byte b; // ... int i = b & 0xff;
To get the effect of a 16-bit unsigned use char.
To get the effect of a 32-bit unsigned:
int i; // ... long l = i & 0xffffffffL;If you have an extensive amount of unsigned work to do, especially 64-bit unsigned, you might find the WBEM classes useful.
Here is haw to handle unsigned short:
// combining two unsigned shorts into an unsigned int. short ush = 4; short usl = 9999; int ucombined = ( ush & 0xffff ) << 16 | ( usl & 0xffff );
For 64-bit unsigned, consider that addition and subtraction give you the same results whether you consider the operands signed or unsigned. When you multiply two unsigned 64-bit operands together you get a 128-bit result which won’t fit in a long anyway, so 64-bit unsigned multiply is not useful. To implement an unsigned 64-bit division, you could handle it 32 bits as a time, much the way you handled decimal division in grade 4. Check the signs first, if they are 0 just use ordinary division.
You could store a signed or unsigned number in byte, char, int or long.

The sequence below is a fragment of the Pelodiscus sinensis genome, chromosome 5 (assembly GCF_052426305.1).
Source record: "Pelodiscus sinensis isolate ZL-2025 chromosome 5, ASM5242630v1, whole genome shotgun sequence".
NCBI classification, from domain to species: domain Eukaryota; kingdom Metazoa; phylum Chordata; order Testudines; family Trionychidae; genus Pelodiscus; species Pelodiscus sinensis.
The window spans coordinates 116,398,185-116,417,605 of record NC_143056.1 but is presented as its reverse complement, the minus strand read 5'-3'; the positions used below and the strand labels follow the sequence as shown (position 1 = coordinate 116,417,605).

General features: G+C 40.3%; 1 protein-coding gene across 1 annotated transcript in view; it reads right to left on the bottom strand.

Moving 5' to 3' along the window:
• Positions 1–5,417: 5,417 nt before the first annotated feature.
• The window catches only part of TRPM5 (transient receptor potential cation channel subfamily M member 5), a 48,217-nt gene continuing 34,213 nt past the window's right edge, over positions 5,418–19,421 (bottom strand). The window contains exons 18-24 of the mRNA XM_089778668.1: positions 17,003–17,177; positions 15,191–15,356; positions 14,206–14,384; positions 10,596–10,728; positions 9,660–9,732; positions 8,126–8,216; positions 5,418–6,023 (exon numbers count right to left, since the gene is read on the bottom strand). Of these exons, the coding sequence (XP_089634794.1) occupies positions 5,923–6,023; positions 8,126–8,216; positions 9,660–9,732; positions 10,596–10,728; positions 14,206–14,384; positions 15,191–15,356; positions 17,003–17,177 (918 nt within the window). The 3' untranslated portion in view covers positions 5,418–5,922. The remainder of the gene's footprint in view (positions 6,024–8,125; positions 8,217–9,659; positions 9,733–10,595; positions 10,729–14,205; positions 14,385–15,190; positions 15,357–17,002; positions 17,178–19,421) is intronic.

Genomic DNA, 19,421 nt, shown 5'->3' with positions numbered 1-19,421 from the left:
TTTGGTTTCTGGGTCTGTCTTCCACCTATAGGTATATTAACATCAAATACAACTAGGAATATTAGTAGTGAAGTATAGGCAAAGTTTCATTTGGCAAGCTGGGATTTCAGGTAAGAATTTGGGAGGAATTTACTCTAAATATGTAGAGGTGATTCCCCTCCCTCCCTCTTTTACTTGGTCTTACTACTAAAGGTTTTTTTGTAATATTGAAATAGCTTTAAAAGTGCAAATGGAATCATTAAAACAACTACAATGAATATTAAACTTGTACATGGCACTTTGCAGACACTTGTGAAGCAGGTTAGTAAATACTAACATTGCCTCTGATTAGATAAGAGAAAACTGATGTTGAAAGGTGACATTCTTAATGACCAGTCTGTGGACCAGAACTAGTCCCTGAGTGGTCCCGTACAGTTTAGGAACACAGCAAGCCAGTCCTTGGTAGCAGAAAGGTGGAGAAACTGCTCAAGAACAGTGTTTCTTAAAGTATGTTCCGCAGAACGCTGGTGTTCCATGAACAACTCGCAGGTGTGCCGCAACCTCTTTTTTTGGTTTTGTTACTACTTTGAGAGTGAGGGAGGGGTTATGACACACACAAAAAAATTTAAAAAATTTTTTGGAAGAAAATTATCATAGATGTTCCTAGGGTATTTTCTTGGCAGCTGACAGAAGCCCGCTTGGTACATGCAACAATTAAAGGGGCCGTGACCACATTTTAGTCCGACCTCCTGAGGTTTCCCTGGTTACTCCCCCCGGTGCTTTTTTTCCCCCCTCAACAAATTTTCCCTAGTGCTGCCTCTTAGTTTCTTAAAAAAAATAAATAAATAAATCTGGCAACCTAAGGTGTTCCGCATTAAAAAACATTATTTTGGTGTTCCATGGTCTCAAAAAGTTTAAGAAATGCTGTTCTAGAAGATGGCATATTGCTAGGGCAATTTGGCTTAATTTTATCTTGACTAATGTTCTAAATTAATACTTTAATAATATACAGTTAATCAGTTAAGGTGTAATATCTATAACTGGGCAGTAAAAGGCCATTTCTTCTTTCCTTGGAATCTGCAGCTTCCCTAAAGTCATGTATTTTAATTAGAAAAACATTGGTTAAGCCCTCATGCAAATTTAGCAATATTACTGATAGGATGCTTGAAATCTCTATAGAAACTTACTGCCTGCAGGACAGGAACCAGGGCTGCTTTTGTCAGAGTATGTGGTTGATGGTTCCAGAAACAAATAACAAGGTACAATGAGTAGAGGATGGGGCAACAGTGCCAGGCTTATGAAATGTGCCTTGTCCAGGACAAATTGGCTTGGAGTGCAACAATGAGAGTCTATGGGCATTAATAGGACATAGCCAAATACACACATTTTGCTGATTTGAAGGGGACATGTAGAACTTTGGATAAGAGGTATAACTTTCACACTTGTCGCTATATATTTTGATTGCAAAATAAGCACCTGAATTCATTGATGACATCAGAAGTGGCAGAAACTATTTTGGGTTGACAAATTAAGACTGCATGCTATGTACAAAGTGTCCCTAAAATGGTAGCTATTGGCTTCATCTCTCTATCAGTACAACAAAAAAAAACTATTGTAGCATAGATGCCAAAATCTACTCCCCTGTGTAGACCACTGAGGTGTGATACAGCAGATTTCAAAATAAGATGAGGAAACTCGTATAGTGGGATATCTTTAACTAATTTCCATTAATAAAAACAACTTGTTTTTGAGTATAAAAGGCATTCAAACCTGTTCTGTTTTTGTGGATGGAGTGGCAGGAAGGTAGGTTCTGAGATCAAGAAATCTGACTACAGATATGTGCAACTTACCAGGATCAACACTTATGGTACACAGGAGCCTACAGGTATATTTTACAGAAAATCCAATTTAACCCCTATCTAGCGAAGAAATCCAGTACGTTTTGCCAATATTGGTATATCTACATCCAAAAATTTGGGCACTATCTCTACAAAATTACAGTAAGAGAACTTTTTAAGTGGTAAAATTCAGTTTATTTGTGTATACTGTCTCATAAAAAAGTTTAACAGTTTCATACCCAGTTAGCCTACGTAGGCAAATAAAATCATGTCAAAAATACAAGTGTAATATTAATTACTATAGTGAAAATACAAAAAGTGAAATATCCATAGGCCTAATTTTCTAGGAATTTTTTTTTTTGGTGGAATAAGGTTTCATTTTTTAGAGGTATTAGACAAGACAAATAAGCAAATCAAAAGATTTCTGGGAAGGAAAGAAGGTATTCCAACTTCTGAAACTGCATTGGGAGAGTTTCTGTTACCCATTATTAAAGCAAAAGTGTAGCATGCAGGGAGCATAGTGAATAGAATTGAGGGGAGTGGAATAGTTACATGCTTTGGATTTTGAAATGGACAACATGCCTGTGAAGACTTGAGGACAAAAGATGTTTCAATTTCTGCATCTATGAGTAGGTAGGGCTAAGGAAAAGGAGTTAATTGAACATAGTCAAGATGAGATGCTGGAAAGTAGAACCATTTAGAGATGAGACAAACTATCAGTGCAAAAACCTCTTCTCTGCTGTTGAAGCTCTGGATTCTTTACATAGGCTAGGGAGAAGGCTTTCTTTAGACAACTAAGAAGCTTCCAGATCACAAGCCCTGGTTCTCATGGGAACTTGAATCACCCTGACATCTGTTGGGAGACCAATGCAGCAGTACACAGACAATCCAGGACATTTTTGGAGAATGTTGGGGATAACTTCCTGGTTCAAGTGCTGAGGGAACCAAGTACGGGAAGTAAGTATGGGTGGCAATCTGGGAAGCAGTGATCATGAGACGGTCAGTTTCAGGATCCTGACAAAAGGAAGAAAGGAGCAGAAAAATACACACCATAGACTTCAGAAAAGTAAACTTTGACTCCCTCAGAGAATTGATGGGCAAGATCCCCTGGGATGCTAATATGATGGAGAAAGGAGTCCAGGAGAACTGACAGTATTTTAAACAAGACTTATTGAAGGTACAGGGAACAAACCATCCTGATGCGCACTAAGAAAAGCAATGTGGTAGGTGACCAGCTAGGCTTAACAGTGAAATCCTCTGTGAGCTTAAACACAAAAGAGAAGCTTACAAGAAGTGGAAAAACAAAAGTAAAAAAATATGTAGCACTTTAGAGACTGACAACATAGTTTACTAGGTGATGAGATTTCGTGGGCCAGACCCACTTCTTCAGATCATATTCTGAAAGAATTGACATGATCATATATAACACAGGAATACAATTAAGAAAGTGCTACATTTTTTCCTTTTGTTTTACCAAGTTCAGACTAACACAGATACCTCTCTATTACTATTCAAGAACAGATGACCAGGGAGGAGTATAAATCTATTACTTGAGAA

Sometimes you get the same result in terms of bits whether you treat quantities as signed or unsigned.
|Does Signed/Unsigned Matter?|
|< <= > >=||comparison|
|& | ~ !||bitwise|
|>>> >> <<||shift|
For large unsigned numbers, look into BigInteger and a BigDecimal.
Java’s Integer.toString interprets the value as unsigned. To display unsigned longs, use Long.toHexString. Writing a base 10 unsigned converter would be a challenge. You also might find com.mindprod.common11.ST.toLZHexString and com.mindprod.common11.ST.toHexString might be useful.
Working with a mixture of constants and bytes, it is easy to trip up when int constants don’t sign extend and (byte) constants do. Consider this example:
available on the web at:
optional Replicator mirror
Please email your feedback for publication, letters to the editor, errors, omissions, typos, formatting errors, ambiguities, unclear wording, broken/redirected link reports, suggestions to improve this page or comments to Roedy Green : . If you want your message, your name or email kept confidential, not considered for public posting, please explicitly specify that. Unless you state otherwise, I will treat your message as a letter to the editor that I may or may not publish in the feedback section. After that, it will be too late to retract it. If you disagree with something I said, especially when sending an ad-hominem attack, a rant composed mainly of obscenities or a death threat, please quote the offending passage and cite the web page where you found it, tell me why you think it is wrong, and, if possible, provide some supporting evidence. I can’t very well fix erroneous or ambiguous text if I can’t find it.
Your face IP:[22.214.171.124]
|Feedback||You are visitor number 92,001.|